The purpose of the Circle was to engage adult foundational learning practitioners to explore the historical issues shaping the experience of Indigenous learners. The intention was to open hearts, learn and connect.
When I received the invitation to join the Circle, I thought I knew a lot about the issues shaping the experiences of Indigenous learners. I understood why they were reluctant to come to a program and why many were shy or hesitant to express an opinion or idea. I wasn’t one of those people who needed to be convinced that Residential Schools were horrific and that they left a lasting legacy of inter-generational grief, trauma, and loss. I have been aware for a long time that, although diverse, Indigenous learners ‘ views on learning go beyond learning to read and write. I have known that the Circle is a symbol in Indigenous spirituality, gatherings of people, songs, and dances.
Little did I know that this would be one of the most memorable learning experiences I’ve ever had!
We met once a month and talked for an hour and a half.
Hearing the stories of grief and loss that our Indigenous people hold in their hearts and minds would often bring me to the verge of tears. I did not want to cry in front of my colleagues, so I would fight back my tears by biting my lips and fidgeting with something. All I wanted to do after each session was cry and scream and let it all out – my grief, my sadness, my anger. I read somewhere that when we cry, where our tears fall from our eyes can tell us a lot about how we are feeling. If the tears fall from the middle of our eyes, we are feeling anger. If they fall from the left side of our eyes, we feel grief and sadness.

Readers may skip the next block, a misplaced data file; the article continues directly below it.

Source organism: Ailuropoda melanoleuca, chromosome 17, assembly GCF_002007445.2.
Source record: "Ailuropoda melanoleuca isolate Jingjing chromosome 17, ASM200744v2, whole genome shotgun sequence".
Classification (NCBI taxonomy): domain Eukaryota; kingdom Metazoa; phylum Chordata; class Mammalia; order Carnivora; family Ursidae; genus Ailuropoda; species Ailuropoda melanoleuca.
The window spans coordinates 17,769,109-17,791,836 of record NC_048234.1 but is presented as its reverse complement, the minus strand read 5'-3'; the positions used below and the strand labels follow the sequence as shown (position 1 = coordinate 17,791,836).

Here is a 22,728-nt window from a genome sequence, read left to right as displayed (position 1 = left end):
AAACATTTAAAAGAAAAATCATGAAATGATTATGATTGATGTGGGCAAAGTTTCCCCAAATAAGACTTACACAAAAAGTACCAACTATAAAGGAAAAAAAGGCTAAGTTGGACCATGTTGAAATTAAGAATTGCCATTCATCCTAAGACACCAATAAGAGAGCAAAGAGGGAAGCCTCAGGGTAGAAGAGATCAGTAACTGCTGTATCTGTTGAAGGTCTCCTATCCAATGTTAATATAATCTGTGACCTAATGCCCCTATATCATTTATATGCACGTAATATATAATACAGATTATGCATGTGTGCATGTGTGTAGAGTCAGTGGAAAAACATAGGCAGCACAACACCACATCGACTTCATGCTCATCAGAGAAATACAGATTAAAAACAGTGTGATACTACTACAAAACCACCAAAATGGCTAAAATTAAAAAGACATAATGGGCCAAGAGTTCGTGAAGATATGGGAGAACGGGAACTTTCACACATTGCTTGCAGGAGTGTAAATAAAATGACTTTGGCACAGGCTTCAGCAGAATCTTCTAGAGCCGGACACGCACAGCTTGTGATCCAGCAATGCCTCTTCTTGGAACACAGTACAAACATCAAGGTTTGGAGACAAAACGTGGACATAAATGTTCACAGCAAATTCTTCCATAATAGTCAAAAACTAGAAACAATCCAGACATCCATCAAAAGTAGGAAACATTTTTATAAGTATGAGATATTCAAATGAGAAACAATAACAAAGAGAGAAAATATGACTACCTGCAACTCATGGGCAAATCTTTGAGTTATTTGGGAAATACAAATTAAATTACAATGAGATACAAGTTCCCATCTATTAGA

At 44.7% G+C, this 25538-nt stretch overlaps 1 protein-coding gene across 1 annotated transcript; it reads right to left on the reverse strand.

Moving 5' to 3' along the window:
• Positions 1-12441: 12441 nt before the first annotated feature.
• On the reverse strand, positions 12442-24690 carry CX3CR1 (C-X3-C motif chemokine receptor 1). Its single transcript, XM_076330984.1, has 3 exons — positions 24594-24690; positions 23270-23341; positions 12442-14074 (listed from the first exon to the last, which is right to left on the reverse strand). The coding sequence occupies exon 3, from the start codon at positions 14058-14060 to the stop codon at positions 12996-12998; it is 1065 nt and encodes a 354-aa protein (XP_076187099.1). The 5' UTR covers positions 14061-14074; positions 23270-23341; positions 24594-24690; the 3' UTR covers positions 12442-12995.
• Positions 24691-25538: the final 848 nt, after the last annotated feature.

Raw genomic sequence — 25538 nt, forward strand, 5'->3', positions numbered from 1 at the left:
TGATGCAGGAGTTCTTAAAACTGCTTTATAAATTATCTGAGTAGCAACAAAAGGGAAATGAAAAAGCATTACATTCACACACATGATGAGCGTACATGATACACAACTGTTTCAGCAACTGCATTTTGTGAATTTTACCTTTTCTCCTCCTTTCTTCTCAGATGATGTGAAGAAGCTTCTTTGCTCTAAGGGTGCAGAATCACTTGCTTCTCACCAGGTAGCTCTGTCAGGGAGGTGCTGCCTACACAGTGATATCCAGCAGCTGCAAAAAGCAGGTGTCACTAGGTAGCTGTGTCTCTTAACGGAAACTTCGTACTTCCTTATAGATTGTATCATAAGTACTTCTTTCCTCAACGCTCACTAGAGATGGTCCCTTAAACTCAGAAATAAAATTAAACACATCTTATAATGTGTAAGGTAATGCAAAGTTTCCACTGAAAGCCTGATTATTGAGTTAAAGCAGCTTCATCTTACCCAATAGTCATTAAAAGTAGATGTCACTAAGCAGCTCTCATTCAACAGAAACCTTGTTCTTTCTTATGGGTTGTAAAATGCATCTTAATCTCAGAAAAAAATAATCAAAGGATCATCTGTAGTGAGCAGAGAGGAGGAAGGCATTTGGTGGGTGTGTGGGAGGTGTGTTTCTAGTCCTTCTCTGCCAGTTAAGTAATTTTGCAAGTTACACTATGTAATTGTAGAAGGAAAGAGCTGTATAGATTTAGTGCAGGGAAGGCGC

The Circle provided many opportunities to build our understanding and knowledge about the history of colonization, including the residential school system. We were encouraged to read articles and watch Ted Talks and YouTube videos by Indigenous authors, take ownership of our learning and find other colleagues interested in decolonization and process experiences together.
One of the first reading recommendations shared with us was the book Half-Breed by Maria Campbell. I stayed up all night reading it. It lingered in my mind for days. Since then, I have spent hours reading poetry, stories, and novels by Thomas King, Rita Joe, Sherman Alexie, Jesse Thistle, Suzanne Methot, Drew Hayden Taylor, Richard Wagamese, and many others. To understand our Indigenous learners, we must know not simply their history but also their literature. Indigenous literature tells us what Indigenous people experienced throughout history, what they think and feel, how they look at life and death, what they love, what they fear, and how and why they laugh.
Yes, you read correctly – laugh! I learned that humour and laughter are integral to Indigenous identity. If you haven’t done so, listen to the podcast Healing Through Humour.
Lisa, thank you for this fantastic learning journey!
Nada Jerkovic – Manager, Literacy Programs
CanLearn’s 44th Birthday is today, and we are celebrating with some fun #throwback photos on our social media channels.
February 14th is CanLearn’s Birthday, Valentine’s Day AND International Book Giving Day!
We are celebrating by asking for donations of $44 to help us buy CanLearn families books for their home libraries, access to literacy materials and expanded programming!
We hope you will join us in celebrating the work that CanLearn does to help with literacy skills and reading difficulties.
To make a donation of $44, please visit our donation page at www.canlearnsociety.ca/donations.
Family Literacy Day is an initiative created by ABC Life Literacy Canada in 1999 to raise awareness about the importance of reading and engaging in other literacy-related activities as a family. Every year on January 27, ABC Life Literacy Canada hosts Family Literacy Day. This year’s theme is “Celebrate Your Heritage.”Continue reading